What a delight it is to host Jane Kelley today! She wrote a completely original and endearing novel, The Desperate Adventures of Zeno and Alya, which I read (disclaimer: and blurbed) and loved. Loved! We were connected through a mutual friend in publishing so have never met in person. Note to self: remedy that asap. Today we celebrate the launch of Jane’s newest title, The Book of Dares for Lost Friends.

JAK author photo copy

Jane Kelley

WRITING ABOUT ANIMALS

My latest middle-grade novel, The Book Of Dares For Lost Friends, has just been published. At the book launch, I read the opening chapter. It’s narrated from the point of view of a cat named Mau, who watches two girls hanging out in Central Park. Lanora and Val’s friendship is about to fall apart. But by the end of the book, Mau will help them find themselves again.

After I read, my young friend Owen asked me, “Why do you always have animals in your books?”

I wasn’t expecting that question! So I didn’t give it the answer it deserved. I needed to think about why I always have animals. Then I realized this blog for Friend Friday gives me the perfect opportunity to respond. Kirby has written so many wonderful books about animals herself. And, after all, animals are our friends too.

Pets are vital parts of many families. We love them because their devotion isn’t complicated. They don’t judge our appearance. They don’t care if we’re cool or if we’re important. We connect to them––in life and in fiction––because they seem innocent compared to humans. They don’t lie or pretend to be something they’re not. They can’t. If we treat them well, they will always love us.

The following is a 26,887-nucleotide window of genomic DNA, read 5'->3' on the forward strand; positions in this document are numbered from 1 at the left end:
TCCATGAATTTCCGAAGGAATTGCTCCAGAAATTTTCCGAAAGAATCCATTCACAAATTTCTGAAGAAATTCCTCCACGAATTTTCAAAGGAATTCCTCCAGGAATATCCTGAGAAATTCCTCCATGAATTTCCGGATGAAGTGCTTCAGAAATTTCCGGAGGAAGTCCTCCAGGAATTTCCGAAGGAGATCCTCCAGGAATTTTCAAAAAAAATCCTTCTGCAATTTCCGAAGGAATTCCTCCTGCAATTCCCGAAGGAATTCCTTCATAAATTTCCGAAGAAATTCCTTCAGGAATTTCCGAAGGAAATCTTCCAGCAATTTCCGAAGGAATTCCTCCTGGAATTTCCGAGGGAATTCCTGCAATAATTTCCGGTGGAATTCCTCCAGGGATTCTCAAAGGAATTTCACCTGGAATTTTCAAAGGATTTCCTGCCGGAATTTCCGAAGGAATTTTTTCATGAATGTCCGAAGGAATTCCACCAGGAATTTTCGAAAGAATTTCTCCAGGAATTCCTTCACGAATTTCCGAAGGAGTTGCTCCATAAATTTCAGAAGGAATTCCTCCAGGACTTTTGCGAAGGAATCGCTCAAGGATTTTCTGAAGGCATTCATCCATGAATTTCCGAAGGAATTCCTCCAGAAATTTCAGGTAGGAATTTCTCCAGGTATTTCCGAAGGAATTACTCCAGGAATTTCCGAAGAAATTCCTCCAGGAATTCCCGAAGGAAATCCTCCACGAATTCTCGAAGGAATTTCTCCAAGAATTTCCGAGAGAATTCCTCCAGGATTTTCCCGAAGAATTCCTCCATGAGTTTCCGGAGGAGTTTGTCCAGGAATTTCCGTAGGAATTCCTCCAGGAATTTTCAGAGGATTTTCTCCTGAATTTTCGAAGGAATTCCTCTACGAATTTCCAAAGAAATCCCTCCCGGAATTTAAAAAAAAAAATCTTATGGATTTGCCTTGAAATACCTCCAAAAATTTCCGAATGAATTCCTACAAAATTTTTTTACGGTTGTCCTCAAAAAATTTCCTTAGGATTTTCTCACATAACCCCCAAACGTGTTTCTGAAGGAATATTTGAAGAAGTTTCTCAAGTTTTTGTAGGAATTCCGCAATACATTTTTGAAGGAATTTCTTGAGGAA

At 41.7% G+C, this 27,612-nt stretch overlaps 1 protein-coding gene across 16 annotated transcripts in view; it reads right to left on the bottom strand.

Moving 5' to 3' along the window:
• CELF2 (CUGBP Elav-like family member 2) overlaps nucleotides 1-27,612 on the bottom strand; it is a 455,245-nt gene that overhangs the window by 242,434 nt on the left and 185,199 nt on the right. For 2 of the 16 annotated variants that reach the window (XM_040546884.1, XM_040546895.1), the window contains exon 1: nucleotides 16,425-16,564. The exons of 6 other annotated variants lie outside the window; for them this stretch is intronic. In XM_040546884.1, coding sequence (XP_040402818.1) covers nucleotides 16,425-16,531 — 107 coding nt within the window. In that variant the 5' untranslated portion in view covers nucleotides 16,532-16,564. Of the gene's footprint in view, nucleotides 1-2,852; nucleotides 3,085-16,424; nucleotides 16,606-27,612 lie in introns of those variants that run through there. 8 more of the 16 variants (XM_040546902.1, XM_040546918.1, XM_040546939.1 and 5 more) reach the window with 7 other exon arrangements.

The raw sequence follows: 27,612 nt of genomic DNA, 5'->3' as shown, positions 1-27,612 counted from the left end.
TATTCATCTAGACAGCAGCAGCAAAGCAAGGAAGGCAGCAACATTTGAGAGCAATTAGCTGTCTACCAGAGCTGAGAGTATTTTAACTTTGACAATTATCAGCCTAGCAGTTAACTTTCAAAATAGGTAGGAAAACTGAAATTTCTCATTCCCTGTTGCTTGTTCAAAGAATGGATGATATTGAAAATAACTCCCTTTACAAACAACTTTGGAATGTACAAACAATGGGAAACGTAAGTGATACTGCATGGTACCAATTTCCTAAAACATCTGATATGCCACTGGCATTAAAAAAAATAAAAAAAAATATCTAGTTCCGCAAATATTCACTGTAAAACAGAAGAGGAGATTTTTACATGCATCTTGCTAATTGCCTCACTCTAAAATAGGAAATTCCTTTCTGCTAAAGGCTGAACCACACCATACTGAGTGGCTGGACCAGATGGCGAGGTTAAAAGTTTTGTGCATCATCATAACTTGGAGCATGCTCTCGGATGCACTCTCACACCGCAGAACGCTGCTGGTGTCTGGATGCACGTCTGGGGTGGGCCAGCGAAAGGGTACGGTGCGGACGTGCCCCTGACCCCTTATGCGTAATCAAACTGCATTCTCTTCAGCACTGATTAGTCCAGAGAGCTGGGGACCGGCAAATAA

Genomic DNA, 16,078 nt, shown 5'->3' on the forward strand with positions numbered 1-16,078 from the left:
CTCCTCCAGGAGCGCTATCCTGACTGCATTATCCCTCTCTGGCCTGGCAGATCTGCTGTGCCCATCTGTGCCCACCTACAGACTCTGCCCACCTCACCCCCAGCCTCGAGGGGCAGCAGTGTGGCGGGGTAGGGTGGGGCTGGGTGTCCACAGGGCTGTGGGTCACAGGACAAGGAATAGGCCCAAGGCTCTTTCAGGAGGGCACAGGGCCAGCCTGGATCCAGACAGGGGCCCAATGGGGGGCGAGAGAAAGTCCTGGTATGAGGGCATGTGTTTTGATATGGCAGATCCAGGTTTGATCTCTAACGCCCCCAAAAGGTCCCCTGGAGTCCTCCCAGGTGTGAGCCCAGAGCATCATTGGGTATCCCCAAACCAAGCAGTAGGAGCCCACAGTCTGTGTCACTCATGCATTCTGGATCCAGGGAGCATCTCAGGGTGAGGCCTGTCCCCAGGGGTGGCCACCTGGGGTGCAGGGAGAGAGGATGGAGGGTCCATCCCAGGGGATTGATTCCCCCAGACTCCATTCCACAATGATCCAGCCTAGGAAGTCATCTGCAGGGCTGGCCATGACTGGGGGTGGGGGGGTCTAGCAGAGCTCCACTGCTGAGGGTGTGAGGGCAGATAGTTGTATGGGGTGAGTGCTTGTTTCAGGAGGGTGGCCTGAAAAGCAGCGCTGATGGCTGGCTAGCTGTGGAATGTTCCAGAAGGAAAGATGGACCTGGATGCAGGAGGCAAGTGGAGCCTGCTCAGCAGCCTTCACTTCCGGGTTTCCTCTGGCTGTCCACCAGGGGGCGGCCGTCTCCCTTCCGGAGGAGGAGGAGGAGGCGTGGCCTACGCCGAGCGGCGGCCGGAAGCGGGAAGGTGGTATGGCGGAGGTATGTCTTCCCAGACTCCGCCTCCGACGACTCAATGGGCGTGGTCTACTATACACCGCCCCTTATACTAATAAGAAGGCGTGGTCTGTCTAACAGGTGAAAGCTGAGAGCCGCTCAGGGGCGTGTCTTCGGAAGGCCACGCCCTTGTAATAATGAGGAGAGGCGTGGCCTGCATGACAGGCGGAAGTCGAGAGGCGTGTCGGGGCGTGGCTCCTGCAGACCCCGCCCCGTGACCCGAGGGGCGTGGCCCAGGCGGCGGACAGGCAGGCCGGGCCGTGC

But the animals in my most recent books aren’t pets. In fact, Zeno, the African gray parrot in The Desperate Adventures of Zeno and Alya, takes great pride in informing everyone that he is “NOT pet.” Mau isn’t a pet either. She’s a feral cat who prefers to catch her own food. She will accept an occasional offering of tuna from her cat ladies, but only if it’s fresh. Neither Zeno nor Mau are particularly lovable. So then why did I give these animals such important parts to play in those stories?

Animals are still wild. My cat Blackberry purrs as she sleeps on my lap. But sometimes when she looks at me and her pupils narrow into slits, I think, wow––I live with a miniature panther. If she needed to, she can hunt well enough to survive in the woods. Humans have forgotten many of their instincts––or buried them under the skills we need for modern life.

This isn’t totally a bad thing. Reading and writing are relatively recent accomplishments! I would never want to live without language. And yet, certain sensations still strike deeper than words. Like when we watch a horse run across a meadow. Or a snake slither across our path. Or a bird fly across the sky.

If we remember to look up at that bird.

So that is why I put animals in my stories. To inspire us. To humble us. To remind us of a time when we were part of the natural world. To connect us to parts of ourselves that we shouldn’t forget.

Because, after all, we ARE animals too.

BofD cover copy

Jane grew up in Mequon, Wisconsin, right next to a magical woods. She learned how to inhabit characters by studying theater at Northwestern University. She was the 2013 Thurber House Children’s Writer in Residence. The Cooperative Children’s Book Center placed Jane’s third novel, The Desperate Adventures of Zeno and Alya, on its 2014 best-of-the-year list. Her most recent novel, The Book of Dares for Lost Friends, received a starred review from Kirkus Reviews. Jane and her husband and Blackberry the cat live in Brooklyn, but they are about to embark on a sabbatical to find new inspirations.